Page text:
FESTIVAL: AUGUST 16-18, 2019 MUSIC CAMP: AUGUST 12-16, 2019
Welcome to the Northern Lights Bluegrass and Old Time Music Society’s Jam Page
We will have organized jams twice monthly and all jams will be held at:
616 10th St E
Saskatoon, SK S7H 0G9
All Jams beginning at 8 PM
Your host on the first Monday of the month will be Paul Gitlitz
Your host on the third Monday of the month will be Michael Taylor
Here is Some Old Tyme History
Old-time is a genre of North Americanfolk music. It developed along with various North American folk dances, such as square dancing, clogging, and buck dancing. It is played on acoustic instruments, generally centering on a combination of fiddle and plucked string instruments (most often the guitar and banjo), as well as the mandolin.
Appalachian old-time music is itself made up of regional traditions. Some of the most prominent traditions include those of North Georgia (The Skillet Lickers) Mount Airy, North Carolina(specifically the Round Peak style of Tommy Jarrell) and Grayson County/Galax, Virginia(Wade Ward and Albert Hash), West Virginia (the Hammons Family), Eastern Kentucky (J. P. Fraley and Lee Sexton), Middle Tennessee(Uncle Dave Macon, The McGee Brothers, Thomas Maupin, and Fiddlin’ Arthur Smith), and East Tennessee (Charlie Acuff, The Roan Mountain Hilltoppers, G.B. Grayson).
This music is also found all over the US and Canada with each region having their own styles.
Loads of modern composition are being added to the repertoire.
How It Works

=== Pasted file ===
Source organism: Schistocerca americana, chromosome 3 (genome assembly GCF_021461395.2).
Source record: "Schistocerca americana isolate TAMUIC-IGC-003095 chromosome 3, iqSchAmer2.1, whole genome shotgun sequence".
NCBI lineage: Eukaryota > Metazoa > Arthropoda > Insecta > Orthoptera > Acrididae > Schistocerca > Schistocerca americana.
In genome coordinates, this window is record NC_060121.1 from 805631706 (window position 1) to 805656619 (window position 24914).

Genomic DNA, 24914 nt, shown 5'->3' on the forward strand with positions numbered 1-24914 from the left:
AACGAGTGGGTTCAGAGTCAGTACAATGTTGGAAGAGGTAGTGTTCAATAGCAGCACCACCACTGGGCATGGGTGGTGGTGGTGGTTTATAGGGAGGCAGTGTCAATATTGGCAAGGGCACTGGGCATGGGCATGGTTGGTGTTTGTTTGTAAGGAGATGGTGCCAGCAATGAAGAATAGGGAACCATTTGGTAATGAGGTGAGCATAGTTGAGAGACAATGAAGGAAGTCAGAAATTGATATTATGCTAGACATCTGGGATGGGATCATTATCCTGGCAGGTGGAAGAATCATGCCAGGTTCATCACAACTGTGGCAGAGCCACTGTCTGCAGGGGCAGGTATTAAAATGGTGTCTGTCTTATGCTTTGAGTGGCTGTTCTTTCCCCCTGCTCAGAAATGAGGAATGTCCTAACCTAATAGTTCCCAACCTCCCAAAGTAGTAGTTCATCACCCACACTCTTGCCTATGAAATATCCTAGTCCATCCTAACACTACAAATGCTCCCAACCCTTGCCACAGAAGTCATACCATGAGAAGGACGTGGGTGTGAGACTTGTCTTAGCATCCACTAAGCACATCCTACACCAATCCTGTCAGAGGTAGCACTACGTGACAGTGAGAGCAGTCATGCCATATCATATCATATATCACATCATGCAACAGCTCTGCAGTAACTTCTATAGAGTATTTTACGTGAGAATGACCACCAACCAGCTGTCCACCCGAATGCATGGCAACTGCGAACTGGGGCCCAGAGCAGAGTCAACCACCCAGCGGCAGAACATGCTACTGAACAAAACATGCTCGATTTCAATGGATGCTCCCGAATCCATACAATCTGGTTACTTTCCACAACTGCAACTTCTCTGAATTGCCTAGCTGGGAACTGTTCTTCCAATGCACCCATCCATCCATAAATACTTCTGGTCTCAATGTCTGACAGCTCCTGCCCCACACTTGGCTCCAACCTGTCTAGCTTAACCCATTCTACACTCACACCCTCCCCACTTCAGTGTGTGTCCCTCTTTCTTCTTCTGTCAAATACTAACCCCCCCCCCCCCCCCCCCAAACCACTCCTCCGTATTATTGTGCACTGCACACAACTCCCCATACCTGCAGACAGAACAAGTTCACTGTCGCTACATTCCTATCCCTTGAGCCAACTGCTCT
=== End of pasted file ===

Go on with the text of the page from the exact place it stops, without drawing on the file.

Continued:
Most of us play by ear, and we encourage new players to learn how to play, and to learn new tunes, that way.
- If you do need music that’s OK but please put your stand where it won’t be in the way.
- Recognize that (a) you may not always hear the tune name before it starts, and (b) the group won’t be waiting for you to find the page.
Choosing and Starting Tunes: Each person takes a turn naming a tune to be played, in deference to banjo players who need to retune, it is preferably in the current key .The tune list will have a guide as to the key.
-Whoever chooses the tune will start it off (setting the tempo, which we’re then supposed to maintain) — or may ask someone else to start it.
-It’s also helpful to set the tempo by starting with a couple of measures of “potatoes” (shuffle bowing on fiddle) or strumming to lead into the tune.
Stopping: Whoever chose the tune should always indicate when to stop.
-This is usually done by raising a foot as we approach the end of the tune (preferably part-way through the last part of the tune, a few measures before we are to stop).
-Calling out “one more time” or “last time” at the start of the last time can help too, especially if you can’t raise your foot, or it can’t easily be seen by the group.